There is no single aspect of Summertide that piqued my interest, but a combination. As I mentioned, it falls into the sub-genre of hard science fiction, whose "science" is generally based in some way on modern theories. Given the distance into the future Summertide takes place, this is difficult to apply to much of the technology involved, but there is enough that it has the feeling of possibility.
There is also the milieu of alien species, which is certainly not new to me in science fiction, but the range of shapes was. No species is humanoid save for Humanity itself. For somewhat whose introduction to science fiction came in the form of Star Trek and Star Wars this was something very special indeed.
Finally there is the Builders, the ancient and unbelievably advanced species and the mindbogglingly enormous artifacts that they left behind. Sure, Babylon 5, had such beings as the Vorlons and the Shadows, but while their motives might seem enigmatic, they remained clearly active participants in the interstellar scene. The Builders are never truly revealed and even their sentient creations have little useful to say about their creators' nature. This mystery is the basic premise of the series.
Interestingly, there is no real antagonist in any of the books. The conflict has more to do with the dangerous situations the environments present than anything else. One might argue that the Zardalu (an alien species in the series) were at times the antagonists. In two of the books this is in a way literally true, but I found them presented more as players in a scene written by others (namely the Builders). They acted antagonistic towards the protagonists, but they were never the main issue. The result is that throughout the series the theme is not simply one of overcoming other individuals (though that does happen), but one of exploration and learning.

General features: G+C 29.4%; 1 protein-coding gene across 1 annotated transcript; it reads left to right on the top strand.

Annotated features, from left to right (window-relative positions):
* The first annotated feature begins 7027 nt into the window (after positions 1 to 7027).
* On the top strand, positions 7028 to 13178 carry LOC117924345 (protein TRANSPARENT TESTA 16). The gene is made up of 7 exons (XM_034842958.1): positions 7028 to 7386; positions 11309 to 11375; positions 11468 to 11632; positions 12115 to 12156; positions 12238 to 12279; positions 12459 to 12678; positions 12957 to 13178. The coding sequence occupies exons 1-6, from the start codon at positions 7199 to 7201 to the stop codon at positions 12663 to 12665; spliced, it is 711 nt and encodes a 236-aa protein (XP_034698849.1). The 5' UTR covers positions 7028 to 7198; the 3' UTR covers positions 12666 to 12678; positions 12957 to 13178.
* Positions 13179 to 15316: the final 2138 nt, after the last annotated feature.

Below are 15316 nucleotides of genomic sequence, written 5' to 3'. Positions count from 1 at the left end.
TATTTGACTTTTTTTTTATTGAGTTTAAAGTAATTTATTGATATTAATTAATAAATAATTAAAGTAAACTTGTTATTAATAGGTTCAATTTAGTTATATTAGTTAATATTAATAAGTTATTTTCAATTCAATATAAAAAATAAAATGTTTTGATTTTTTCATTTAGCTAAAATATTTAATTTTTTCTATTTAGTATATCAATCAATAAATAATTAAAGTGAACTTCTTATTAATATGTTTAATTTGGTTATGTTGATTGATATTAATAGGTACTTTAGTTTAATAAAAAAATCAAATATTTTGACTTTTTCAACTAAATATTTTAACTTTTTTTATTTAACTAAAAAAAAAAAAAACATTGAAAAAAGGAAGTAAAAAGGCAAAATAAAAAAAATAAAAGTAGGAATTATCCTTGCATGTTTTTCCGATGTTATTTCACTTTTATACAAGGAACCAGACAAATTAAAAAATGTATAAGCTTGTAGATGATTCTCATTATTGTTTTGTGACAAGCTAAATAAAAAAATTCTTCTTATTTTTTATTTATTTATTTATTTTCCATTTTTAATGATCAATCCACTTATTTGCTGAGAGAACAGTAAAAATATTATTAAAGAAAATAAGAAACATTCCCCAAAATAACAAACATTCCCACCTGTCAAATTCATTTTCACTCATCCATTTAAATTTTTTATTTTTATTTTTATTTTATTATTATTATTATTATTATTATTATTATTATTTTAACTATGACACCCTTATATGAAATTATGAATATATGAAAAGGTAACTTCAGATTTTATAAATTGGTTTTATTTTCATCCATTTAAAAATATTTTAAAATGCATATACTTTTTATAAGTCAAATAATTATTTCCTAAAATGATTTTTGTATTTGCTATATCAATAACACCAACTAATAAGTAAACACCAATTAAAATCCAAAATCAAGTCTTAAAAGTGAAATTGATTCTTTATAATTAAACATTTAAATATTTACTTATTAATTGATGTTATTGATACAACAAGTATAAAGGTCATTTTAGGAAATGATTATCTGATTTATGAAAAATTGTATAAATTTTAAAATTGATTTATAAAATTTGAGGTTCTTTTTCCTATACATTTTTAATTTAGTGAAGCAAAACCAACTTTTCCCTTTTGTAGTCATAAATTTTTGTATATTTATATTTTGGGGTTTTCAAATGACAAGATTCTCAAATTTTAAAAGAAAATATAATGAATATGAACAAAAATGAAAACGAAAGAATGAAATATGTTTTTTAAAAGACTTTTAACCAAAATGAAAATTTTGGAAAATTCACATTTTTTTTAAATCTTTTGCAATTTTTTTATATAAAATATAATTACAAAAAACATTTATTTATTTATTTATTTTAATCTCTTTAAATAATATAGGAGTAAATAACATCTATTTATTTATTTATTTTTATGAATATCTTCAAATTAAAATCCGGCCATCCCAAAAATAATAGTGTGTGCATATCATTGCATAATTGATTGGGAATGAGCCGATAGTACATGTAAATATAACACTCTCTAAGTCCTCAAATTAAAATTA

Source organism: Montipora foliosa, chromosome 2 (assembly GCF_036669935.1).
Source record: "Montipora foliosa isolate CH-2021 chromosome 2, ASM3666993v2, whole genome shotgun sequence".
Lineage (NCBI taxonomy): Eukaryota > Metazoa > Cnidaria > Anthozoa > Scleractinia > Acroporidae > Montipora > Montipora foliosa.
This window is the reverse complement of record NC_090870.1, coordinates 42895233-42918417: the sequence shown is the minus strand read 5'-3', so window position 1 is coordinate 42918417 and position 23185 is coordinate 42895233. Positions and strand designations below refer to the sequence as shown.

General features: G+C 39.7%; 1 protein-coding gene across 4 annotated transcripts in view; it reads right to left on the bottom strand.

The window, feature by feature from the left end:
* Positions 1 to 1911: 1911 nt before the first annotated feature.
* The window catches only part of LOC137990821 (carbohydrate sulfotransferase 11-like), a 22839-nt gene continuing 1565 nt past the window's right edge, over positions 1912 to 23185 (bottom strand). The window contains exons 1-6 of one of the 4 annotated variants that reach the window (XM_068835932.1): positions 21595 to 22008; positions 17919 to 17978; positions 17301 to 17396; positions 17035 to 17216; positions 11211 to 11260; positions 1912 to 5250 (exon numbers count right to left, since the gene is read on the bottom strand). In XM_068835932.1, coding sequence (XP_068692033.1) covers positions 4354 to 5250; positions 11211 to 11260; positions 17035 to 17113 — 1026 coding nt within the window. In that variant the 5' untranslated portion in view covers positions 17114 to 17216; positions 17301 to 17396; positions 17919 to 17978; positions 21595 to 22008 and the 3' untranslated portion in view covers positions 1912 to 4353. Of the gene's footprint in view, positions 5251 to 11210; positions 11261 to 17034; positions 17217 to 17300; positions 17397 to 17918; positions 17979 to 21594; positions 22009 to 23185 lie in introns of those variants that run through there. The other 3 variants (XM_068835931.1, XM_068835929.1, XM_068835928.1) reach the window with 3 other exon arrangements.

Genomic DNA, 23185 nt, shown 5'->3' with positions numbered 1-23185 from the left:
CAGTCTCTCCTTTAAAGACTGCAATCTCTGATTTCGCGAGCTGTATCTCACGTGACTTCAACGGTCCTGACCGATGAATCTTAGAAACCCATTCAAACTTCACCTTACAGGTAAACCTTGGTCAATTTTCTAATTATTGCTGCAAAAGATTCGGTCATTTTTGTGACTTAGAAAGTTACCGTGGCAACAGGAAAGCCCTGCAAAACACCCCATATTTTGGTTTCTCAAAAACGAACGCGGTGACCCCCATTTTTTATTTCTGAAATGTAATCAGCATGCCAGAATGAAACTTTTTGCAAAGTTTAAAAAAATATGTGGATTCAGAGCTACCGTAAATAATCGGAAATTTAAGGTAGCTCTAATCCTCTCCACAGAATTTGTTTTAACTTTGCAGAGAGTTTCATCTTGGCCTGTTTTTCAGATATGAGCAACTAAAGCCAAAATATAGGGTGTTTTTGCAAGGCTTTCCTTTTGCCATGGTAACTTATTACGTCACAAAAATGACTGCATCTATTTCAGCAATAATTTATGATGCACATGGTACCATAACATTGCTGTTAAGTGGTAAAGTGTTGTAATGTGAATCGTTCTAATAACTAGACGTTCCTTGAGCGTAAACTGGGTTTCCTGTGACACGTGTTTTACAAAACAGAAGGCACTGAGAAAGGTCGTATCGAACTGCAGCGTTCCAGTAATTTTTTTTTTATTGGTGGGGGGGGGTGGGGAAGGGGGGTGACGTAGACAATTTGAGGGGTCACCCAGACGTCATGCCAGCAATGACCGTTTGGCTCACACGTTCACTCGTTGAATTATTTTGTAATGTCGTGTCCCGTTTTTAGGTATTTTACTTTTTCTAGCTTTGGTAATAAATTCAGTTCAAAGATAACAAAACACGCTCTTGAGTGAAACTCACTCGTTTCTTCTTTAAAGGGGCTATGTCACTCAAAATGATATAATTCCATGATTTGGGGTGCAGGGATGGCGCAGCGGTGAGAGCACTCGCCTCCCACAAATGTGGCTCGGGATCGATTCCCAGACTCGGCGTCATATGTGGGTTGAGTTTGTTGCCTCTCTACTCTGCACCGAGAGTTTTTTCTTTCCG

As for the author himself, Sheffield may not be the greatest author I have read. His narrative lacked the flowing introspective style presented by authors such as Stephen R. Donaldson or the sweeping epic style of those such as Glen Cook, but it was not a bad style, either. His writing was competent and his characterisations were convincing. He understood how to write about people and given them personalities that felt real and possible to empathise with. This is really basic stuff when it comes to writing fiction, but I have read several books whose authors proved unable to do this (or unable to do it more than once, merely repeating the same characterisations under different names in each book). Basically, I never found myself at odds with the author, while at the same time wishing better for the story. Charles Sheffield was simply a good author.
Over a decade after reading the first volume, I have finally read the final one: Resurgence. I purchased the entire series via WebScription.net and read it start to finish. It is just as good a series as I remembered it.
It is unfortunate that Sheffield died the year the final volume was published. It ends with a newly discovered threat and a inference that a new set of protagonists would take over. I have to wonder if this was Sheffield's own indication that the series should continue with new blood directing it, knowing that he might not be able to do so himself. The series never gained the popularity that such iconic works as Isaac Asimov's Robot and Foundation series had, though, so such a future is in doubt. Ultimately, everything is left to the readers' imaginations.